NASA Delays ICON Launch Due to Booster Problem

ICON spacecraft (Credit: NASA)

NASA and Northrop Grumman have postponed the launch of the agency’s Ionospheric Connection Explorer (ICON) satellite. ICON, which will study the frontier of space, was targeted to launch on a Pegasus XL rocket June 14 from the Kwajalein Atoll in Marshall Islands.

During a ferry transit, Northrop Grumman saw off-nominal data from the Pegasus rocket. While ICON remains healthy, the mission will return to Vandenberg Air Force Base in California for rocket testing and data analysis. A new launch date will be determined at a later date.

  • Ouch. Isn’t this the SECOND time they’ve had a serious delay because of the vehicle? Double ouch.

  • duheagle

    Pegasus doesn’t fly much. Perhaps this bird sat on a shelf too long and exceeded is sell-by date.

  • Andrew Tubbiolo

    I’d love to see how the L-1011 is faring these days. Can you imagine the cost and effort of keeping the last L-1011 going about a decade after the type was retired? How do you keep pilots currency in type up? You’d even have to keep the simulators going. Ouch! Virgin did one thing right, there’ll be 747-400’s galore for at least two decades to keep their carrier going.

  • Michael Halpern

    Plus likely some limited parts production (and parts commonality with successor) and maybe some after market part production, big advantage of using a successful product even if its being phased out, parts will not be hard to come by, and the 747 family has been the most successful family of commercial jet liners ever.

  • Michael Halpern

    Doesn’t fly much, carrier has to make a 3 point landing, its a complicated rocket, (3 stages and wings) and low production rate on its components, wonder if Stratolaunch is still excited to use it with all the problems ICON has had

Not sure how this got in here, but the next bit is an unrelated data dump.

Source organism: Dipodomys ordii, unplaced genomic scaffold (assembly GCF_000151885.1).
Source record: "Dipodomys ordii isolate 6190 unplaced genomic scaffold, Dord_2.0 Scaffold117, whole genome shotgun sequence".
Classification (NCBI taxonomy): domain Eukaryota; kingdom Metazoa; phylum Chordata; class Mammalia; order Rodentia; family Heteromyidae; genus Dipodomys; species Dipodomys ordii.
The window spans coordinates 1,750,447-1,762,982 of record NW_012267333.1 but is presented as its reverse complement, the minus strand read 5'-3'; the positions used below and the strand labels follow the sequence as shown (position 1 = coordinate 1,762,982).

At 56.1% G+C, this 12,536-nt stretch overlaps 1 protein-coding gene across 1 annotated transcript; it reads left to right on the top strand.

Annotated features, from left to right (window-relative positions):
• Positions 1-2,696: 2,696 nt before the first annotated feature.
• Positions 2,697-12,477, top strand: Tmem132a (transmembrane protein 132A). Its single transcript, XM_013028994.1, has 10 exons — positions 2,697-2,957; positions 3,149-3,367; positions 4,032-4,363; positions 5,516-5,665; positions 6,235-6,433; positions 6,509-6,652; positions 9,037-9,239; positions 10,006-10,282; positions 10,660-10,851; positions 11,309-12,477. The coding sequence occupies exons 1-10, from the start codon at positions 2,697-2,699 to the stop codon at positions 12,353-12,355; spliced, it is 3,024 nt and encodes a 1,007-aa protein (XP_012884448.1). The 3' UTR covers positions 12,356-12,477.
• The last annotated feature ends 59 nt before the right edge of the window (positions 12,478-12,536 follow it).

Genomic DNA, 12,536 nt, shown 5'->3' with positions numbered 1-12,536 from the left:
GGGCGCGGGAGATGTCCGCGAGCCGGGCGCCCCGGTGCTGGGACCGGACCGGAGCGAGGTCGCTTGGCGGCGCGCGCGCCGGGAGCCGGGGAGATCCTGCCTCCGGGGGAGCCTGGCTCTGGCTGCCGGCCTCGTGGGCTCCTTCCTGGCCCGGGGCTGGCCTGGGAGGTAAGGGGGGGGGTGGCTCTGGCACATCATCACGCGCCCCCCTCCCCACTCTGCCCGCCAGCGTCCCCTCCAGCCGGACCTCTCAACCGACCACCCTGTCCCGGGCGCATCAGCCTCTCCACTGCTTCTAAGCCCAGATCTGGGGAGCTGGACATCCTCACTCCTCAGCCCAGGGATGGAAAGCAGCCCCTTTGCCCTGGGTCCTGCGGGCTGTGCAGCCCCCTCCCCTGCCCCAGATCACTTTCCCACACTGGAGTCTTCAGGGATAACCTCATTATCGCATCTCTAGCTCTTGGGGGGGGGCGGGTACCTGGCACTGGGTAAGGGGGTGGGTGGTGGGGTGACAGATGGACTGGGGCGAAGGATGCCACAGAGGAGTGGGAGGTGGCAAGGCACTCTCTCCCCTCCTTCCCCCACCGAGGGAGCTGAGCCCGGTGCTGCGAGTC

• rv

    Strato still needs a satellite to put on the 2 Pegasus they paid for. NASA has 4 satellite’s in this rocket’s class to be launched from 2021 on. L1011 stays busy for 7 more years. Clause in contract with Strato ensures NASA satellites launch on L1011.

  • windbourne

    Actually, the 737 has been the most successful. Started before 747, and will continue long after.

    Sadly, both 747 and 380 will be killed off due to airline foolishness.

  • windbourne

    50 million to fly 1 tonne into LEO vs 62 million to fly 23 tonnes. Guess who is going to win.

  • Michael Halpern

    well the 380 was built for hub and spoke, and direct flights sell better, 747 managed to find a bit of a sweet spot, between hub architecture and direct flights and they successfully made it valuable for air freight as well, to the point where even converted passenger birds are valuable. Problem is airlines want efficient planes and don’t want them to be slowed down more, that means a new air-frame at this point, also allows them to design in considerations for future iterations. 747 has still been massively successful though.

  • ThomasLMatula

    No different than some of the aircraft museum groups fly. Or the pair of WB-57s from the 1950’s NASA flies.

  • Zed_WEASEL

    Well the last L-1011 flying doesn’t meet current noise regulations at most civilian airports. So it mostly operates from US gov’t airports.

    AFAIK the L-1011 got enough spare parts for at least 8 years according to one of the flight crew posting in the NSF forum. The engines was overhauled a few years ago, should last until they retired the L-1011 with it’s tiny annual flight time. Think he also posted that O-ATK got a L-1011 simulator.

    The 747 is not as well suited to dropping a Pegasus winged rocket as a tri-engine widebody jetliner. There is no place on the 747 airframe to mounted the Pegasus.

  • Andrew Tubbiolo

    Thanks for that.

  • ThomasLMatula

    Don’t all B747 have a hard point on the wing for carrying an extra engine between maintenance depots?

    https://aviation.stackexchange.com/questions/24181/can-the-a380-ferry-an-extra-engine-like-the-747

  • Zed_WEASEL

    Yes. But cannot accommodated the winged Pegasus with a wingspan of 6.7 meters.

    Virgin Orbit converted and strengthen that hard point for their Launcher One smallsat launcher. Will be interesting to see the reduction in performance of the B747 from the asymmetrical drag cause by carrying a large and heavy object on one side of the aircraft.